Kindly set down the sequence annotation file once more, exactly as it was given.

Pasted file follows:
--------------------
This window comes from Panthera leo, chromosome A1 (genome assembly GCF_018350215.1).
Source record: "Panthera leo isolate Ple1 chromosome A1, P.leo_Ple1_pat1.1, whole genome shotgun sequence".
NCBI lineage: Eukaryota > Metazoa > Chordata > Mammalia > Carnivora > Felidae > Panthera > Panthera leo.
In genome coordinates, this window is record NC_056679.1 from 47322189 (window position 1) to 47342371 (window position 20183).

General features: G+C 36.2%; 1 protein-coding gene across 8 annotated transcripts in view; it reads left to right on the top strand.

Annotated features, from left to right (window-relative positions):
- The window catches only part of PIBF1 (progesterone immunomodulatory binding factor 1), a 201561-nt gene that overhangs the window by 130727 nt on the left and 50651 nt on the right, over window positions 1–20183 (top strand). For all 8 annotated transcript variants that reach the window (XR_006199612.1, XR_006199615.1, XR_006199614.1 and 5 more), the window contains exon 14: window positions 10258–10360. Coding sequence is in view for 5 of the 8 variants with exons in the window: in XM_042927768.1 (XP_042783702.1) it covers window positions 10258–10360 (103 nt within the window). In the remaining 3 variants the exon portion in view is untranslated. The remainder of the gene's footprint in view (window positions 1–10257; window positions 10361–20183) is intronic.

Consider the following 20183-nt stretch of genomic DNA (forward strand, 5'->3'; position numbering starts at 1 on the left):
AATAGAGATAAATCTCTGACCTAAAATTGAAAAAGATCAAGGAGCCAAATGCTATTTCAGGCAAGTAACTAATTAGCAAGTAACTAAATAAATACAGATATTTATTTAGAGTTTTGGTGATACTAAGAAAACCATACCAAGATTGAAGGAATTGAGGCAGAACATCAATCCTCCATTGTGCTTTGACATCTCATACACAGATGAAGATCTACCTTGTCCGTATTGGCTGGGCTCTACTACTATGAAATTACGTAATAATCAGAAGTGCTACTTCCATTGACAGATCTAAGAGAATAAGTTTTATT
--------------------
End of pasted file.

This window comes from Panthera leo, chromosome A1 (genome assembly GCF_018350215.1).
Source record: "Panthera leo isolate Ple1 chromosome A1, P.leo_Ple1_pat1.1, whole genome shotgun sequence".
NCBI lineage: Eukaryota > Metazoa > Chordata > Mammalia > Carnivora > Felidae > Panthera > Panthera leo.
In genome coordinates, this window is record NC_056679.1 from 47322189 (window position 1) to 47342371 (window position 20183).

General features: G+C 36.2%; 1 protein-coding gene across 8 annotated transcripts in view; it reads left to right on the top strand.

Annotated features, from left to right (window-relative positions):
- The window catches only part of PIBF1 (progesterone immunomodulatory binding factor 1), a 201561-nt gene that overhangs the window by 130727 nt on the left and 50651 nt on the right, over window positions 1–20183 (top strand). For all 8 annotated transcript variants that reach the window (XR_006199612.1, XR_006199615.1, XR_006199614.1 and 5 more), the window contains exon 14: window positions 10258–10360. Coding sequence is in view for 5 of the 8 variants with exons in the window: in XM_042927768.1 (XP_042783702.1) it covers window positions 10258–10360 (103 nt within the window). In the remaining 3 variants the exon portion in view is untranslated. The remainder of the gene's footprint in view (window positions 1–10257; window positions 10361–20183) is intronic.

Consider the following 20183-nt stretch of genomic DNA (forward strand, 5'->3'; position numbering starts at 1 on the left):
AATAGAGATAAATCTCTGACCTAAAATTGAAAAAGATCAAGGAGCCAAATGCTATTTCAGGCAAGTAACTAATTAGCAAGTAACTAAATAAATACAGATATTTATTTAGAGTTTTGGTGATACTAAGAAAACCATACCAAGATTGAAGGAATTGAGGCAGAACATCAATCCTCCATTGTGCTTTGACATCTCATACACAGATGAAGATCTACCTTGTCCGTATTGGCTGGGCTCTACTACTATGAAATTACGTAATAATCAGAAGTGCTACTTCCATTGACAGATCTAAGAGAATAAGTTTTATT